LSO Not So Live?

Why is the new cycle of Prokofiev symphonies with Valery Gergiev (left) conducting the LSO live at the Barbican Hall released not on LSO Live but on Philips? Was the budget priced LSO Live label seen as inappropriate for the ambitious Gergiev? Are rumours of a tussle between LSO Live and Philips over release rights correct? Why do Colin Davis (current London Symphony Orchestra principal conductor) and Bernard Haitink (LSO guest conductor) record for LSO Live but not Valery Gergiev? What happened to LSO Live's plans to release the alternative finale of the Classical Symphony as a ringtone? Why were the Prokofiev recordings made in May 2004 by the Classic Sound team of engineer Jonathan Stokes and producer James Mallinson who normally produce LSO Live discs, and then released on Philips? Why does the Classic Sound website describe the recordings as 'LSO Live Gergiev Prokofiev Symphonies'? Why, despite a starry orchestra, conductor, venue and production team, is the sound quality of the Prokofiev cycle so pedestrian? Why isn't the London Symphony Orchestra's acclaimed designate principal conductor recording on the orchestra's own highly acclaimed label? Is the prediction made On An Overgrown Path more than a year ago that the LSO Live's business model is unsustainable being proved correct?

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Time for orchestra players to change their tune?


Anonymous said…
I am not an expert on these things by any means but I read somewhere that Gergiev had an exclusive contract with Philips and there was never any intention to release Gergiev on LSO live now or in the future.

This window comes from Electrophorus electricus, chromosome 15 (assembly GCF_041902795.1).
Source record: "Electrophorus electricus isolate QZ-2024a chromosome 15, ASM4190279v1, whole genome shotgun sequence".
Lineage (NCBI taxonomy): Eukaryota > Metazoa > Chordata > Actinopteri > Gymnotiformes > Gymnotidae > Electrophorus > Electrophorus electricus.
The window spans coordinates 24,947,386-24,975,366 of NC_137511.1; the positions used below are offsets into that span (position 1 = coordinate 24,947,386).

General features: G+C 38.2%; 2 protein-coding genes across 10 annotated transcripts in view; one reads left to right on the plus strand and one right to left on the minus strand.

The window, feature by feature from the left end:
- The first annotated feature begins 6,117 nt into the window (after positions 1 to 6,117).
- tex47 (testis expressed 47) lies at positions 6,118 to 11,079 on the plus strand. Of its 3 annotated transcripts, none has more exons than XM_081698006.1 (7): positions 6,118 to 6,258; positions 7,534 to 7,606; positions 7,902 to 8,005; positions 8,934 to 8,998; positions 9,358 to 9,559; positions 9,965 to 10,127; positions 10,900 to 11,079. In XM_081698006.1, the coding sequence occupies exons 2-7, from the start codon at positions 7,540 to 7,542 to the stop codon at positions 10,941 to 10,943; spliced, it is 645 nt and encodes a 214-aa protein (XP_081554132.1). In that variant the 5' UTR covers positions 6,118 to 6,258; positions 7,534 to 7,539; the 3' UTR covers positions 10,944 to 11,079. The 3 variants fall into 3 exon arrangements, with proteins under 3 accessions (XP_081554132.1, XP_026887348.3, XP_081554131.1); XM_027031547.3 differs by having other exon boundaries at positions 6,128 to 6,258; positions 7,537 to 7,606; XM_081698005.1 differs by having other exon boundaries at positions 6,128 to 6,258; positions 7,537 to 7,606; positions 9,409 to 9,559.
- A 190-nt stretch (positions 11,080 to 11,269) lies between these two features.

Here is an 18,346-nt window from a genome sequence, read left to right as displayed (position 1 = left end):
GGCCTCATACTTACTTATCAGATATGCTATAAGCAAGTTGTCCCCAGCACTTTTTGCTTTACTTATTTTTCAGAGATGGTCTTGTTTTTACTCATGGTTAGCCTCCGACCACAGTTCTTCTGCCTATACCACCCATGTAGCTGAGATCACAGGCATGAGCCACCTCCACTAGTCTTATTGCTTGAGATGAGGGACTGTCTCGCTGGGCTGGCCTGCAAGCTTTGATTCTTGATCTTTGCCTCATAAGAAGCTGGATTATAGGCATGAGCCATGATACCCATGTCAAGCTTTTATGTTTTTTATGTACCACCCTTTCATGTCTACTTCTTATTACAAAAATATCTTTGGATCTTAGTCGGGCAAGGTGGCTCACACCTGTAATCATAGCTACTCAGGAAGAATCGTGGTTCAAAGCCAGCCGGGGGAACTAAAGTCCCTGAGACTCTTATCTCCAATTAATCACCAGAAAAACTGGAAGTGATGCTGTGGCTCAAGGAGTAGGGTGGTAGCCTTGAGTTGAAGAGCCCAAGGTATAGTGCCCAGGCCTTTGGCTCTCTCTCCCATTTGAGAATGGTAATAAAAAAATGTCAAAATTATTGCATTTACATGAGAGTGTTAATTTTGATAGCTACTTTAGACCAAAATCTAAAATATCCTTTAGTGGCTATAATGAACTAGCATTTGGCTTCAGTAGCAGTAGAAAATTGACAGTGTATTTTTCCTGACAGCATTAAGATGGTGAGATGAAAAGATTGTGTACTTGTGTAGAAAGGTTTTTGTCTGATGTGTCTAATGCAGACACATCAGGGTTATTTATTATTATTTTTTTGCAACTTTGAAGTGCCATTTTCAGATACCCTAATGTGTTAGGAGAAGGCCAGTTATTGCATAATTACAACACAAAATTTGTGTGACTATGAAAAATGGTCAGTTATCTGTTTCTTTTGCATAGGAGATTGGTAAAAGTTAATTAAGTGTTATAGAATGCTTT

Guthry Trojan said…
As Anonymous has pointed out, Gergiev is one of the few remaining classical music artists to have retained a contract with a major label - in his case, Phillips. The LSO are not signed exclusively to any particular label - not even 'LSO Live' - and so remains free to record for any label it chooses.
If this cycle was produced by James Mallinson and not Anna Barry, Gergiev's usual producer for Phillips, one can reasonably deduce that the Classic Sound team agreed to make this recording speculatively without financial or logistical support from Phillips, who most likely only agreed to release the recording(s) once they'd heard the result. So if the outcome is less than inspiring I can think of a number of reasons why the buck ought not to stop with the production company, who are likely to have benefitted little enough from their enterprise as it is.
Pliable said…
Anonymous, very strange then that on the Classic Sound website the following 'latest news' was added last year ...

London - May 2004


Jonathan Stokes with Producer James Mallinson embarked on a ten day recording period of the Prokofiev Symphonies with the LSO under the direction of Valery Gergiev.

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